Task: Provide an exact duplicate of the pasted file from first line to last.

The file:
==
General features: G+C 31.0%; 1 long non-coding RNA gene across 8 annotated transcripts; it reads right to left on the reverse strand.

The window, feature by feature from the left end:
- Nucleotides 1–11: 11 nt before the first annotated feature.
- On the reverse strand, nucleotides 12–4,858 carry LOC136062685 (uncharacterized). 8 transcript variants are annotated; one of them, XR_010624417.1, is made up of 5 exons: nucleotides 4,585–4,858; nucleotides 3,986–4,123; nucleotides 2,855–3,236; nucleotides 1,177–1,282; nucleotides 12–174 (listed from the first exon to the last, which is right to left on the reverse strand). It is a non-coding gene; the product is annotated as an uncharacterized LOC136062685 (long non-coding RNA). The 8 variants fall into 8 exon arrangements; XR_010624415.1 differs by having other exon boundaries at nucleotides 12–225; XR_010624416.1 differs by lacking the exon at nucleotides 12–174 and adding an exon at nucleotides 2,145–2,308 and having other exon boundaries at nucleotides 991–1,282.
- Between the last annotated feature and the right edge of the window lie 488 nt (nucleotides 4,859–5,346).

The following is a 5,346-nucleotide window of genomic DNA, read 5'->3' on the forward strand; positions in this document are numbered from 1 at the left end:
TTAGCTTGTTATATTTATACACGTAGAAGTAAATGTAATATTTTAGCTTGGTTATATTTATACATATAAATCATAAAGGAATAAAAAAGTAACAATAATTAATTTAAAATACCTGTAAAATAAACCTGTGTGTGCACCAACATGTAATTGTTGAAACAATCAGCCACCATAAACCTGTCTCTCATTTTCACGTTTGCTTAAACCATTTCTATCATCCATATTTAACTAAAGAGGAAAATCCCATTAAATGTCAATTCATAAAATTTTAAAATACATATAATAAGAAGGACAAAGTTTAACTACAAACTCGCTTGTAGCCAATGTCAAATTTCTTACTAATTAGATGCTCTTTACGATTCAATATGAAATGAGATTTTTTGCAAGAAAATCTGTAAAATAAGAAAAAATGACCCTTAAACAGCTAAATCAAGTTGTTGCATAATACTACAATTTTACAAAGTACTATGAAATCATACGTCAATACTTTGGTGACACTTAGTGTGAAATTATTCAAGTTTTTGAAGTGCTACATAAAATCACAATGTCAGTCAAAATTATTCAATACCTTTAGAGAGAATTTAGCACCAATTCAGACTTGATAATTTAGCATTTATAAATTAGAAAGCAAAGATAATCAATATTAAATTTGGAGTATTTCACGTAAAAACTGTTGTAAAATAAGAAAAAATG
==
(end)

General features: G+C 31.0%; 1 long non-coding RNA gene across 8 annotated transcripts; it reads right to left on the reverse strand.

The window, feature by feature from the left end:
- Nucleotides 1–11: 11 nt before the first annotated feature.
- On the reverse strand, nucleotides 12–4,858 carry LOC136062685 (uncharacterized). 8 transcript variants are annotated; one of them, XR_010624417.1, is made up of 5 exons: nucleotides 4,585–4,858; nucleotides 3,986–4,123; nucleotides 2,855–3,236; nucleotides 1,177–1,282; nucleotides 12–174 (listed from the first exon to the last, which is right to left on the reverse strand). It is a non-coding gene; the product is annotated as an uncharacterized LOC136062685 (long non-coding RNA). The 8 variants fall into 8 exon arrangements; XR_010624415.1 differs by having other exon boundaries at nucleotides 12–225; XR_010624416.1 differs by lacking the exon at nucleotides 12–174 and adding an exon at nucleotides 2,145–2,308 and having other exon boundaries at nucleotides 991–1,282.
- Between the last annotated feature and the right edge of the window lie 488 nt (nucleotides 4,859–5,346).

The following is a 5,346-nucleotide window of genomic DNA, read 5'->3' on the forward strand; positions in this document are numbered from 1 at the left end:
TTAGCTTGTTATATTTATACACGTAGAAGTAAATGTAATATTTTAGCTTGGTTATATTTATACATATAAATCATAAAGGAATAAAAAAGTAACAATAATTAATTTAAAATACCTGTAAAATAAACCTGTGTGTGCACCAACATGTAATTGTTGAAACAATCAGCCACCATAAACCTGTCTCTCATTTTCACGTTTGCTTAAACCATTTCTATCATCCATATTTAACTAAAGAGGAAAATCCCATTAAATGTCAATTCATAAAATTTTAAAATACATATAATAAGAAGGACAAAGTTTAACTACAAACTCGCTTGTAGCCAATGTCAAATTTCTTACTAATTAGATGCTCTTTACGATTCAATATGAAATGAGATTTTTTGCAAGAAAATCTGTAAAATAAGAAAAAATGACCCTTAAACAGCTAAATCAAGTTGTTGCATAATACTACAATTTTACAAAGTACTATGAAATCATACGTCAATACTTTGGTGACACTTAGTGTGAAATTATTCAAGTTTTTGAAGTGCTACATAAAATCACAATGTCAGTCAAAATTATTCAATACCTTTAGAGAGAATTTAGCACCAATTCAGACTTGATAATTTAGCATTTATAAATTAGAAAGCAAAGATAATCAATATTAAATTTGGAGTATTTCACGTAAAAACTGTTGTAAAATAAGAAAAAATG